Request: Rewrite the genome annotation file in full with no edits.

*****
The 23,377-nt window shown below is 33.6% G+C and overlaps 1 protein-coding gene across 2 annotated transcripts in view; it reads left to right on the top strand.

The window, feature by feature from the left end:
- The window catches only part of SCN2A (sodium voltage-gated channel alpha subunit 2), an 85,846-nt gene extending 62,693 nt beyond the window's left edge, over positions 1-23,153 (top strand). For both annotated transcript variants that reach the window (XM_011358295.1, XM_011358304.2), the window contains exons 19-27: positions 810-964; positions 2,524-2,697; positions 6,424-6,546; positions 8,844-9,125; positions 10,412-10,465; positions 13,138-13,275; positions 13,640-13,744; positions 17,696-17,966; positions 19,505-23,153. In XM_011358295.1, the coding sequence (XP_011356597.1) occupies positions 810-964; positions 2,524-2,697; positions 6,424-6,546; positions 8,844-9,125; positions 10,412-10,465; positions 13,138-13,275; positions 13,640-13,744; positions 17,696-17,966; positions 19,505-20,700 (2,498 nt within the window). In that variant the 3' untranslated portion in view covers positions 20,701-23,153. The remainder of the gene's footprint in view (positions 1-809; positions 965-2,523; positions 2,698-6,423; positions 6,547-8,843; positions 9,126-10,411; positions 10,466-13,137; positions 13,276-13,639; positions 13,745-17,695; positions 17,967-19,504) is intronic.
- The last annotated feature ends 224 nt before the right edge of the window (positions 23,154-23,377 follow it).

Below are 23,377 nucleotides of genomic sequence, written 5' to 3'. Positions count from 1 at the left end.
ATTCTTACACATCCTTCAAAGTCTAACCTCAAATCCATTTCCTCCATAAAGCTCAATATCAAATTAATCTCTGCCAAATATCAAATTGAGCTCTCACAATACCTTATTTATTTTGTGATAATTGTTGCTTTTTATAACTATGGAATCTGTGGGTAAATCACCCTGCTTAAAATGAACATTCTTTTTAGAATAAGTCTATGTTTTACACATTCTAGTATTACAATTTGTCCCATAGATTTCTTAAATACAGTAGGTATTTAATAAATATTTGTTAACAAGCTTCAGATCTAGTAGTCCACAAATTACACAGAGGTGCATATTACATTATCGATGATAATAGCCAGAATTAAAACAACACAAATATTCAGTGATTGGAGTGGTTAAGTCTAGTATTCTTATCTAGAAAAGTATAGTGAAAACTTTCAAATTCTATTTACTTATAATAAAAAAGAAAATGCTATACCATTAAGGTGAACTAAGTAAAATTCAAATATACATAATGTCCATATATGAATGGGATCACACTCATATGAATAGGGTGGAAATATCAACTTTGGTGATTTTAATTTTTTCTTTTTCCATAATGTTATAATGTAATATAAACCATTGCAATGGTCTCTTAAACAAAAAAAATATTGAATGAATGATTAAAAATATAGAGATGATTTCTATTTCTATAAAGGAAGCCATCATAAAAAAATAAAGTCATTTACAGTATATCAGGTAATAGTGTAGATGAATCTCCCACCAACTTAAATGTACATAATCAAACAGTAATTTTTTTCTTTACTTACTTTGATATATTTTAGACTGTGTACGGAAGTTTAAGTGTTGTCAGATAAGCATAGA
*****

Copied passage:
The 23,377-nt window shown below is 33.6% G+C and overlaps 1 protein-coding gene across 2 annotated transcripts in view; it reads left to right on the top strand.

The window, feature by feature from the left end:
- The window catches only part of SCN2A (sodium voltage-gated channel alpha subunit 2), an 85,846-nt gene extending 62,693 nt beyond the window's left edge, over positions 1-23,153 (top strand). For both annotated transcript variants that reach the window (XM_011358295.1, XM_011358304.2), the window contains exons 19-27: positions 810-964; positions 2,524-2,697; positions 6,424-6,546; positions 8,844-9,125; positions 10,412-10,465; positions 13,138-13,275; positions 13,640-13,744; positions 17,696-17,966; positions 19,505-23,153. In XM_011358295.1, the coding sequence (XP_011356597.1) occupies positions 810-964; positions 2,524-2,697; positions 6,424-6,546; positions 8,844-9,125; positions 10,412-10,465; positions 13,138-13,275; positions 13,640-13,744; positions 17,696-17,966; positions 19,505-20,700 (2,498 nt within the window). In that variant the 3' untranslated portion in view covers positions 20,701-23,153. The remainder of the gene's footprint in view (positions 1-809; positions 965-2,523; positions 2,698-6,423; positions 6,547-8,843; positions 9,126-10,411; positions 10,466-13,137; positions 13,276-13,639; positions 13,745-17,695; positions 17,967-19,504) is intronic.
- The last annotated feature ends 224 nt before the right edge of the window (positions 23,154-23,377 follow it).

Below are 23,377 nucleotides of genomic sequence, written 5' to 3'. Positions count from 1 at the left end.
ATTCTTACACATCCTTCAAAGTCTAACCTCAAATCCATTTCCTCCATAAAGCTCAATATCAAATTAATCTCTGCCAAATATCAAATTGAGCTCTCACAATACCTTATTTATTTTGTGATAATTGTTGCTTTTTATAACTATGGAATCTGTGGGTAAATCACCCTGCTTAAAATGAACATTCTTTTTAGAATAAGTCTATGTTTTACACATTCTAGTATTACAATTTGTCCCATAGATTTCTTAAATACAGTAGGTATTTAATAAATATTTGTTAACAAGCTTCAGATCTAGTAGTCCACAAATTACACAGAGGTGCATATTACATTATCGATGATAATAGCCAGAATTAAAACAACACAAATATTCAGTGATTGGAGTGGTTAAGTCTAGTATTCTTATCTAGAAAAGTATAGTGAAAACTTTCAAATTCTATTTACTTATAATAAAAAAGAAAATGCTATACCATTAAGGTGAACTAAGTAAAATTCAAATATACATAATGTCCATATATGAATGGGATCACACTCATATGAATAGGGTGGAAATATCAACTTTGGTGATTTTAATTTTTTCTTTTTCCATAATGTTATAATGTAATATAAACCATTGCAATGGTCTCTTAAACAAAAAAAATATTGAATGAATGATTAAAAATATAGAGATGATTTCTATTTCTATAAAGGAAGCCATCATAAAAAAATAAAGTCATTTACAGTATATCAGGTAATAGTGTAGATGAATCTCCCACCAACTTAAATGTACATAATCAAACAGTAATTTTTTTCTTTACTTACTTTGATATATTTTAGACTGTGTACGGAAGTTTAAGTGTTGTCAGATAAGCATAGA